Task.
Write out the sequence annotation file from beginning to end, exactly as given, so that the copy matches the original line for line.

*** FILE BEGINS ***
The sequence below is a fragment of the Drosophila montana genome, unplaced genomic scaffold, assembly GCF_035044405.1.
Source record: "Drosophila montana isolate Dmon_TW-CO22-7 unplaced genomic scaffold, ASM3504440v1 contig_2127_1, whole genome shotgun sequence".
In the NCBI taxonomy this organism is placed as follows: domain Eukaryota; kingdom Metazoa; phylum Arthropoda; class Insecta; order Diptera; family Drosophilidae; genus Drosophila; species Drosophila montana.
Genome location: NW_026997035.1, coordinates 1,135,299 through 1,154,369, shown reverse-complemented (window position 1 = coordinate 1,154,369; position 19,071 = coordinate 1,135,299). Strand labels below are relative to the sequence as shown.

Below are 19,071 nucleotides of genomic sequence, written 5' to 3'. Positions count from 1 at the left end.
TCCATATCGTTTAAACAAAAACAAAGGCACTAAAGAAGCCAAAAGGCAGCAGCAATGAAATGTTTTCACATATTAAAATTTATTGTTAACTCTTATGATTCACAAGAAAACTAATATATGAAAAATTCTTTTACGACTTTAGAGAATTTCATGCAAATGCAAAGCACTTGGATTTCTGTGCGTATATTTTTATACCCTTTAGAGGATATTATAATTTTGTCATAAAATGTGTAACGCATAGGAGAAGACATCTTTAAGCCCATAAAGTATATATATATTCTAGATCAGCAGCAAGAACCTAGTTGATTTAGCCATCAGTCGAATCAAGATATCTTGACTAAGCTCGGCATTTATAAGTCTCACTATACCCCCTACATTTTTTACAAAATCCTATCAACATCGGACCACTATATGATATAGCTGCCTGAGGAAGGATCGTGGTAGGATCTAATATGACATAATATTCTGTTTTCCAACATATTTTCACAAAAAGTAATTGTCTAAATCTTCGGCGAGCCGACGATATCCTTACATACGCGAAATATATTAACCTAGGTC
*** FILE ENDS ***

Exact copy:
The sequence below is a fragment of the Drosophila montana genome, unplaced genomic scaffold, assembly GCF_035044405.1.
Source record: "Drosophila montana isolate Dmon_TW-CO22-7 unplaced genomic scaffold, ASM3504440v1 contig_2127_1, whole genome shotgun sequence".
In the NCBI taxonomy this organism is placed as follows: domain Eukaryota; kingdom Metazoa; phylum Arthropoda; class Insecta; order Diptera; family Drosophilidae; genus Drosophila; species Drosophila montana.
Genome location: NW_026997035.1, coordinates 1,135,299 through 1,154,369, shown reverse-complemented (window position 1 = coordinate 1,154,369; position 19,071 = coordinate 1,135,299). Strand labels below are relative to the sequence as shown.

Below are 19,071 nucleotides of genomic sequence, written 5' to 3'. Positions count from 1 at the left end.
TCCATATCGTTTAAACAAAAACAAAGGCACTAAAGAAGCCAAAAGGCAGCAGCAATGAAATGTTTTCACATATTAAAATTTATTGTTAACTCTTATGATTCACAAGAAAACTAATATATGAAAAATTCTTTTACGACTTTAGAGAATTTCATGCAAATGCAAAGCACTTGGATTTCTGTGCGTATATTTTTATACCCTTTAGAGGATATTATAATTTTGTCATAAAATGTGTAACGCATAGGAGAAGACATCTTTAAGCCCATAAAGTATATATATATTCTAGATCAGCAGCAAGAACCTAGTTGATTTAGCCATCAGTCGAATCAAGATATCTTGACTAAGCTCGGCATTTATAAGTCTCACTATACCCCCTACATTTTTTACAAAATCCTATCAACATCGGACCACTATATGATATAGCTGCCTGAGGAAGGATCGTGGTAGGATCTAATATGACATAATATTCTGTTTTCCAACATATTTTCACAAAAAGTAATTGTCTAAATCTTCGGCGAGCCGACGATATCCTTACATACGCGAAATATATTAACCTAGGTC